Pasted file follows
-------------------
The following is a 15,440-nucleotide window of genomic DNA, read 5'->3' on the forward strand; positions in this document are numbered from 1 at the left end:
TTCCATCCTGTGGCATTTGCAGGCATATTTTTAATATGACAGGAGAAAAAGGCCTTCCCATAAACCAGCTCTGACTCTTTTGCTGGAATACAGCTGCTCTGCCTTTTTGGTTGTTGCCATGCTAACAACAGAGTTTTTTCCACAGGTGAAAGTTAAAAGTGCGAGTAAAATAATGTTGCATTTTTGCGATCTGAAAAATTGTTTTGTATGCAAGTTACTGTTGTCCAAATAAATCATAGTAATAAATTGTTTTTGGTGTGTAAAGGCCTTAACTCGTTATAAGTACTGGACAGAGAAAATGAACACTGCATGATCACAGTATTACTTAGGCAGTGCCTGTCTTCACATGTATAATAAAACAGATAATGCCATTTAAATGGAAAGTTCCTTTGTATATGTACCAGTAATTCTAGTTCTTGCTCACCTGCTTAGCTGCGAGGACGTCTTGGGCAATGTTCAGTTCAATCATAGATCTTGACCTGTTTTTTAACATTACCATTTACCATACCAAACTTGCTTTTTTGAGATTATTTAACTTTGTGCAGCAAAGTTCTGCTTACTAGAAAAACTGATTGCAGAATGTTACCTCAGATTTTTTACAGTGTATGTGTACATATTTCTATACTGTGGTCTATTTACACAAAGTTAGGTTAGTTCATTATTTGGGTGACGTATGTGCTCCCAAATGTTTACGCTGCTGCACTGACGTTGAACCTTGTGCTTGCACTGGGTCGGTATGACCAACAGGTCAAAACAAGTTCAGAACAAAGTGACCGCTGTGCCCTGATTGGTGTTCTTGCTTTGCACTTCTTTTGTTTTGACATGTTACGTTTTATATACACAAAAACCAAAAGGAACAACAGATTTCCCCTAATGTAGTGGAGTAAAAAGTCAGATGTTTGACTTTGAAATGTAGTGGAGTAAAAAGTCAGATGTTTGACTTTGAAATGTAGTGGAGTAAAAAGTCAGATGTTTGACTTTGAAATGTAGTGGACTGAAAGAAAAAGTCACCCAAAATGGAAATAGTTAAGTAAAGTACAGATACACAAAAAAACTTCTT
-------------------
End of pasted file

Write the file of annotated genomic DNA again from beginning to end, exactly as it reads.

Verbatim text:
The following is a 15,440-nucleotide window of genomic DNA, read 5'->3' on the forward strand; positions in this document are numbered from 1 at the left end:
TTCCATCCTGTGGCATTTGCAGGCATATTTTTAATATGACAGGAGAAAAAGGCCTTCCCATAAACCAGCTCTGACTCTTTTGCTGGAATACAGCTGCTCTGCCTTTTTGGTTGTTGCCATGCTAACAACAGAGTTTTTTCCACAGGTGAAAGTTAAAAGTGCGAGTAAAATAATGTTGCATTTTTGCGATCTGAAAAATTGTTTTGTATGCAAGTTACTGTTGTCCAAATAAATCATAGTAATAAATTGTTTTTGGTGTGTAAAGGCCTTAACTCGTTATAAGTACTGGACAGAGAAAATGAACACTGCATGATCACAGTATTACTTAGGCAGTGCCTGTCTTCACATGTATAATAAAACAGATAATGCCATTTAAATGGAAAGTTCCTTTGTATATGTACCAGTAATTCTAGTTCTTGCTCACCTGCTTAGCTGCGAGGACGTCTTGGGCAATGTTCAGTTCAATCATAGATCTTGACCTGTTTTTTAACATTACCATTTACCATACCAAACTTGCTTTTTTGAGATTATTTAACTTTGTGCAGCAAAGTTCTGCTTACTAGAAAAACTGATTGCAGAATGTTACCTCAGATTTTTTACAGTGTATGTGTACATATTTCTATACTGTGGTCTATTTACACAAAGTTAGGTTAGTTCATTATTTGGGTGACGTATGTGCTCCCAAATGTTTACGCTGCTGCACTGACGTTGAACCTTGTGCTTGCACTGGGTCGGTATGACCAACAGGTCAAAACAAGTTCAGAACAAAGTGACCGCTGTGCCCTGATTGGTGTTCTTGCTTTGCACTTCTTTTGTTTTGACATGTTACGTTTTATATACACAAAAACCAAAAGGAACAACAGATTTCCCCTAATGTAGTGGAGTAAAAAGTCAGATGTTTGACTTTGAAATGTAGTGGAGTAAAAAGTCAGATGTTTGACTTTGAAATGTAGTGGAGTAAAAAGTCAGATGTTTGACTTTGAAATGTAGTGGACTGAAAGAAAAAGTCACCCAAAATGGAAATAGTTAAGTAAAGTACAGATACACAAAAAAACTTCTT